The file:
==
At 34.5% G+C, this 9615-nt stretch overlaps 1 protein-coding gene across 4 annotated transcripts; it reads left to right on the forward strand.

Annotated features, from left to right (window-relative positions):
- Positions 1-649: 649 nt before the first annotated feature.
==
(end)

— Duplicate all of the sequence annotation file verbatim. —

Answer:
At 34.5% G+C, this 9615-nt stretch overlaps 1 protein-coding gene across 4 annotated transcripts; it reads left to right on the forward strand.

Annotated features, from left to right (window-relative positions):
- Positions 1-649: 649 nt before the first annotated feature.